In January Carolyn Kellogg was named book editor of the Los Angeles Times. She’d been leading the newspaper’s online book coverage since 2008, when she launched the books blog Jacket Copy, and had joined the staff full-time in 2010, the same year she received a Times Editorial Award for feature blogging.
Kellogg grew up in Rhode Island and attended the University of Southern California. Her first job in new media was at Disney Interactive in the 1990s, and in the years since then she’s had many professional roles, including managing editor of the music-festival website Woodstock .com, editor of LAist.com, and web editor for the public-radio show Marketplace. As an early book blogger, in 2005 she launched Pinky’s Paperhaus—a podcast in which she talked to writers about music—which she shut down while she was in graduate school. Kellogg, who earned her MFA in fiction at the University of Pittsburgh, has retained a sense of the literary playfulness that marked those early projects: On Twitter (@paperhaus), she has attracted more than thirty-four thousand followers.
How has your job changed since your promotion to book editor earlier this year?
Almost entirely. I previously wrote daily for our blog and weekly book reviews and features. Now I assign and edit all our coverage for print and online. While I occasionally have a chance to write, overseeing our coverage is keeping me busy. I’m interested in bringing new voices into our pages, interesting thinkers, people you may not have heard of yet but who have a strong point of view. I consider that one of the great opportunities of my new position.
When Los Angeles Times editor Davan Maharaj announced your promotion, he stated that your role “will go beyond the printed word to explore ideas, film, art and society.” Are you reviewing other art forms as well, or is this all through the lens of literature?
In March we announced a lineup of ten critics at large, who will be engaging with books and ideas and culture in our pages: Rebecca Carroll, Alexander Chee, Rigoberto González, Marlon James, David Kipen, Laila Lalami, Viet Thanh Nguyen, Adriana E. Ramírez, John Scalzi, and Susan Straight—fantastic writers all, and I am delighted to be working with them.
There’s almost a default belief that people with MFAs in creative writing will either pursue jobs as teachers of creative writing or become acquisitions editors at publishing houses. How do you think your MFA degree has informed your role as a book critic and book review editor, and what advice would you give to current MFA students who want to pursue a similar path?
I think the idea that an MFA will result in a job teaching creative writing has been, or needs to be, recalibrated. There are simply many more MFAs awarded every year than there are creative writing jobs. Getting an MFA in creative writing is delightful, but it’s going to take a killer book or two before you’re sharing the faculty lounge at Princeton with Joyce Carol Oates. The best career advice I can give is to stay flexible: When I was in grad school and teaching comp and freelancing—copyediting—I wrote my first book review for the Los Angeles Times. If you really want to be a critic, you should feel comfortable expressing your opinions, join the National Book Critics Circle and use its resources, read widely, and pitch, pitch, pitch.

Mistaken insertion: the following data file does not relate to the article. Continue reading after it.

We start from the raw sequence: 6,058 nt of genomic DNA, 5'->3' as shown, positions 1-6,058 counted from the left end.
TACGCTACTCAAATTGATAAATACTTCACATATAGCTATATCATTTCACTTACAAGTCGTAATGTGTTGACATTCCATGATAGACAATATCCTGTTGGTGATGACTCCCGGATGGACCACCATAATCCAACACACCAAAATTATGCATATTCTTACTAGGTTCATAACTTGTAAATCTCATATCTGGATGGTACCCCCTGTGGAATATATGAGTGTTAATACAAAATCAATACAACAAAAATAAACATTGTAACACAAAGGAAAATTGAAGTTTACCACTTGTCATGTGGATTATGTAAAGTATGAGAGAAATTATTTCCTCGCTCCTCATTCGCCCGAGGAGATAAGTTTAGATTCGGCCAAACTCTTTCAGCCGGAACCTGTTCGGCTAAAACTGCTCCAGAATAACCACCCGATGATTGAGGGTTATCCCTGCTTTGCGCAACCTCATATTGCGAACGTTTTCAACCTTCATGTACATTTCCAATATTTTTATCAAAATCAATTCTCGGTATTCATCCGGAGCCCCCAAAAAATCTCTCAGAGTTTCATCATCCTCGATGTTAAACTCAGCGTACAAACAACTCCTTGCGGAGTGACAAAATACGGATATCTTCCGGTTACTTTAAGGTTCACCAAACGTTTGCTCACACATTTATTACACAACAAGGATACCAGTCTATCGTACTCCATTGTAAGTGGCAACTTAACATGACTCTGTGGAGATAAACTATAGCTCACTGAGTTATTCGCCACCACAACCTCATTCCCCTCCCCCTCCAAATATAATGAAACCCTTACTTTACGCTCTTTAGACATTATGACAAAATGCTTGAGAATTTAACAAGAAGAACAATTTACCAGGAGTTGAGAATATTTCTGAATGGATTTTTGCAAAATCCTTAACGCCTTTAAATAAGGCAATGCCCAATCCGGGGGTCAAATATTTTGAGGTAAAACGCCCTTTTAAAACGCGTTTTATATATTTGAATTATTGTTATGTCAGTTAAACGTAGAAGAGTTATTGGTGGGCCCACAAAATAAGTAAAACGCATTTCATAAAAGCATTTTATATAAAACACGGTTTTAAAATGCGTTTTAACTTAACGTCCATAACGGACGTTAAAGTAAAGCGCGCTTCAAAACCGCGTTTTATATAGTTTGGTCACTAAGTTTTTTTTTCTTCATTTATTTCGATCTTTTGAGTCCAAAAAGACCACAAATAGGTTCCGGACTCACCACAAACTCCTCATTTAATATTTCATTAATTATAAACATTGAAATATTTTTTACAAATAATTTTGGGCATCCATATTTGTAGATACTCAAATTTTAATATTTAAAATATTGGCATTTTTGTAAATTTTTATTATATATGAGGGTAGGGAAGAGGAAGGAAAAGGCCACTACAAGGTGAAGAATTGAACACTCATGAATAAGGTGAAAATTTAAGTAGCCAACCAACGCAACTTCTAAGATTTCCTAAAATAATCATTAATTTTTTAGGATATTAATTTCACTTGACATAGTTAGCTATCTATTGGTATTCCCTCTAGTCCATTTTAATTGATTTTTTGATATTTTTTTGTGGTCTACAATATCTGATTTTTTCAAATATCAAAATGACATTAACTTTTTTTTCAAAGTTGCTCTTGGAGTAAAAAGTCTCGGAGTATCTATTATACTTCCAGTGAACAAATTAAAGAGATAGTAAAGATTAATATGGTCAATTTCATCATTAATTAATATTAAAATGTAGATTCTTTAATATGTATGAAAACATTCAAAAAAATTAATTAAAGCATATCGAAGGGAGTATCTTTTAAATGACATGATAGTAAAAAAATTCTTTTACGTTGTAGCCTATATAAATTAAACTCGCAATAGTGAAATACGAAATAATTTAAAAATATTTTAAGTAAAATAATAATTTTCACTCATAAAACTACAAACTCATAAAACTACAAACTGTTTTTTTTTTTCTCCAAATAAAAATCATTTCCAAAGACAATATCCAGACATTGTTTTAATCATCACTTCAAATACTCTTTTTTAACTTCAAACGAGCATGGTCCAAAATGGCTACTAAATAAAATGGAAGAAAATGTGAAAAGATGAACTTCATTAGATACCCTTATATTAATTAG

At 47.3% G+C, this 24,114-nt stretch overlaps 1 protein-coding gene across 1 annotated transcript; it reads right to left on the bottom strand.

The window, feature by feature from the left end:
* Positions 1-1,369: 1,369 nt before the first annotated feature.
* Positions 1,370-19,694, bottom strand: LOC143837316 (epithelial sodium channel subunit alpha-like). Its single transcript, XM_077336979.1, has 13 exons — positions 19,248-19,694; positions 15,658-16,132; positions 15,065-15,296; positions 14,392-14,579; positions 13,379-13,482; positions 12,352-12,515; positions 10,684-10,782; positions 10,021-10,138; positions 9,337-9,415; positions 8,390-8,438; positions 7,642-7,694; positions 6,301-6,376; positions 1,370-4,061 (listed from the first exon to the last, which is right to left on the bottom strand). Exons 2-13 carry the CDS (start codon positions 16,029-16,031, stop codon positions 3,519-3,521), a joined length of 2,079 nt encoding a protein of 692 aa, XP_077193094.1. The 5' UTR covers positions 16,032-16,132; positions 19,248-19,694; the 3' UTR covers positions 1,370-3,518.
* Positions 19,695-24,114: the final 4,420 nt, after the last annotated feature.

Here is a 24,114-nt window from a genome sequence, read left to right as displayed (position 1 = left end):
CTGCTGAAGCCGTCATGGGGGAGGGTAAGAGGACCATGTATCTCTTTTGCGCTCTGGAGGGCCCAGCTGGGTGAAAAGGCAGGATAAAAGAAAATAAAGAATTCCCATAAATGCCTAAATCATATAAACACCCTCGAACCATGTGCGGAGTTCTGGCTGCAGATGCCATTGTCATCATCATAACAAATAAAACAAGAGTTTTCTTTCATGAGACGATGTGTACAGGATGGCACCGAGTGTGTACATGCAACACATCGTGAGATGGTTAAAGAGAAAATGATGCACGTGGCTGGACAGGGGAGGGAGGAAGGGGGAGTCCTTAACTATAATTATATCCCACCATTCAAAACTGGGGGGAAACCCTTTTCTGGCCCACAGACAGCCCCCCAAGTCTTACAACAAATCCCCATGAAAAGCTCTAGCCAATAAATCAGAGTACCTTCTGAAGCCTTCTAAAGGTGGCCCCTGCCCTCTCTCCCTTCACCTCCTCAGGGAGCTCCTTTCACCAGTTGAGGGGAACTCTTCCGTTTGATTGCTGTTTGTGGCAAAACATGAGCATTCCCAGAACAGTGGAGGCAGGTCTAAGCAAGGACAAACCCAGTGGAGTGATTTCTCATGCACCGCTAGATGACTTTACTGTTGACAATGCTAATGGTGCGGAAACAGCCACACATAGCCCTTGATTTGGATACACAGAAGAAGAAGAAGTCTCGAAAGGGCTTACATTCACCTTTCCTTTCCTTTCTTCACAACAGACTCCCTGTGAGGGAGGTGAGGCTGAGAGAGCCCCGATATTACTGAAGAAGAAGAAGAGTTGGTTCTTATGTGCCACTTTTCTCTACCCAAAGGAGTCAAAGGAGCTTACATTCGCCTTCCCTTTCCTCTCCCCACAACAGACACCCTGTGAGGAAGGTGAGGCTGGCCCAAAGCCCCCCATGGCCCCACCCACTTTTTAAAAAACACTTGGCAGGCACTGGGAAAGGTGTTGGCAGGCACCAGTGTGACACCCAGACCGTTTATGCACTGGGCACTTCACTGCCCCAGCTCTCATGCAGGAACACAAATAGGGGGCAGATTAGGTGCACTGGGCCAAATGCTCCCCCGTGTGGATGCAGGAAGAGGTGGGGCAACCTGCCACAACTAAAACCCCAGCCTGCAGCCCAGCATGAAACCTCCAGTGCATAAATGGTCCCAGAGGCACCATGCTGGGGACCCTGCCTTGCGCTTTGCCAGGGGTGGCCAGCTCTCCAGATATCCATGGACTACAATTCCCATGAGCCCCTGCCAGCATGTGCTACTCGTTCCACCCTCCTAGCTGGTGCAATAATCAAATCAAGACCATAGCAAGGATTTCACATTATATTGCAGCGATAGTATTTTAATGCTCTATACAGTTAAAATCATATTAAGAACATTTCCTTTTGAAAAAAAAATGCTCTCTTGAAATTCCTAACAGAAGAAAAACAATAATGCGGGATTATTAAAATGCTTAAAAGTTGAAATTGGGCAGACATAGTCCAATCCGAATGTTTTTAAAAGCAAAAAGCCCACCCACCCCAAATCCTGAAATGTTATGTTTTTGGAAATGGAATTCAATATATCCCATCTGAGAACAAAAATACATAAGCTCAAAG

My MFA gave me the tools to see and understand craft. I can read an outstanding novel like Paul Beatty’s The Sellout and observe how its switchbacks of humor, politics, pop culture, and inverted satire are operating even at the sentence level. Or pick up a robin’s-egg-blue galley from a writer whose prior novel was a gothic pastiche and see that she’s accomplished something totally genius with structure. This was, of course, Jennifer Egan’s A Visit From the Goon Squad. And then there’s the downside—spotting the novel with fifty pages of jewel-like prose, polished to death in workshop, that fails to maintain that level of attention and concentration throughout.
You were recently interviewed on WNYC’s On the Media about “why the publishing industry isn’t in peril.” Music to everyone’s ears! What makes you feel optimistic about the future of the industry?
One of the things we talked about in that interview was adult coloring books, which really helped drive print book sales in 2015. They’re billed as a respite for grown-ups who are seeking the calm of coloring when turning away from staring at computer and phone screens. But another big sales driver were memoirs by YouTube stars, which sold to tweens—an entirely different demographic, seeking a connection to these stars that’s different from their frank, engaging videos. As long as people are turning to books from different age groups, for divergent reasons, publishing has reason to be optimistic.
The L.A. Times Festival of Books is one of the premier literary festivals in the country. How involved with it have you been over the years?
The woman in charge of programming the festival is Maret Orliss; she and her team do an amazing job. Over the years she has invited me to help select authors, organize panels, and come up with panel names; this year she went easy on me because of my new responsibilities. My biggest task in 2016 was doing two on-stage interviews, with Susan Orlean and Buzz Aldrin.